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Thread: Freeze dried meals and cold water

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    Default Freeze dried meals and cold water

    Just curious in the event of a camp stove failure (above the treeline so no fires) if you've ever tried to rehydrate freeze dried meals with cold water. Is it even possible if you let it sit for several hours? I'll have to try it myself to know for sure, but I thought I'd check and see if anyone else had to do this.

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    Member GrizzlyH's Avatar
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    Quote Originally Posted by WIsam View Post
    Just curious in the event of a camp stove failure (above the treeline so no fires) if you've ever tried to rehydrate freeze dried meals with cold water. Is it even possible if you let it sit for several hours? I'll have to try it myself to know for sure, but I thought I'd check and see if anyone else had to do this.
    Crunch it up in your mouth with a swig of water between each bite. Should rehydrate it in your stomach and still give you the protien and things your body needs to survive I would think. Cold water will work to hydrate it too, but will take awhile. Pack alot of quart size freezer bags in your gear and add the dry food and water to the bag. Put it in your arm pit for an hour or so and at least it will be 98.6 degrees........lol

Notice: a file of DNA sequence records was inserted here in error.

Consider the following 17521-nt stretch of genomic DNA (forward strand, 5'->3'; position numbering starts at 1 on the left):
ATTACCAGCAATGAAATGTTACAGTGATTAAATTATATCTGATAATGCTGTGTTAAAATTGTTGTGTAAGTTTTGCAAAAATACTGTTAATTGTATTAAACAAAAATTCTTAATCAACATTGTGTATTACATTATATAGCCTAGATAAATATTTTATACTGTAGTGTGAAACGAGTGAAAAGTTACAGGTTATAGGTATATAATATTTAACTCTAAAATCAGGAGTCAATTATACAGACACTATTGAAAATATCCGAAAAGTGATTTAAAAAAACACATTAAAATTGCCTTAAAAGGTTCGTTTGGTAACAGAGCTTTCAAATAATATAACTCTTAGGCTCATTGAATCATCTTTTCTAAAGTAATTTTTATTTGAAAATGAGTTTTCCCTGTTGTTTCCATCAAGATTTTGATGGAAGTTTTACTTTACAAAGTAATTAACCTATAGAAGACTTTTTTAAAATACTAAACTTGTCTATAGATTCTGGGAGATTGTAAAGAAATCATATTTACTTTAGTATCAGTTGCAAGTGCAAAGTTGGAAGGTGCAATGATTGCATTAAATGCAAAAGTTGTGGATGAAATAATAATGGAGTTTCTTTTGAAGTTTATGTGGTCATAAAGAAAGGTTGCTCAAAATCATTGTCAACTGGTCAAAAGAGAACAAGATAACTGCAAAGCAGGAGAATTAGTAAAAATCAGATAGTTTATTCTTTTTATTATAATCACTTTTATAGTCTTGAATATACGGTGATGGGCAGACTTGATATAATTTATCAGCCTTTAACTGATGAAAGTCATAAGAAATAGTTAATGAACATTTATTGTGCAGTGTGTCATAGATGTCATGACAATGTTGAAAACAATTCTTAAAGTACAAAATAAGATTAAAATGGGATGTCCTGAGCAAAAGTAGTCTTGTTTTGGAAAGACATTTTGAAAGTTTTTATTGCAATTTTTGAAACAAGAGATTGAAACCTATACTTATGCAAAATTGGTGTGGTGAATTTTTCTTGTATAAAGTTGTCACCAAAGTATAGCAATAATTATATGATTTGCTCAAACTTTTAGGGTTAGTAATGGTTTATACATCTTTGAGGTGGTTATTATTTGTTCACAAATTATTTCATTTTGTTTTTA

I can do the impossible right away. Be patient, miracles take me a bit longer.

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    Quote Originally Posted by WIsam View Post
    Just curious in the event of a camp stove failure (above the treeline so no fires) if you've ever tried to rehydrate freeze dried meals with cold water. Is it even possible if you let it sit for several hours? I'll have to try it myself to know for sure, but I thought I'd check and see if anyone else had to do this.
    sure man, i've ate plenty of cold mountain house...it rehydrates, tastes like cold ****, and gives you everything the meal would with warm water, cept for warmth of course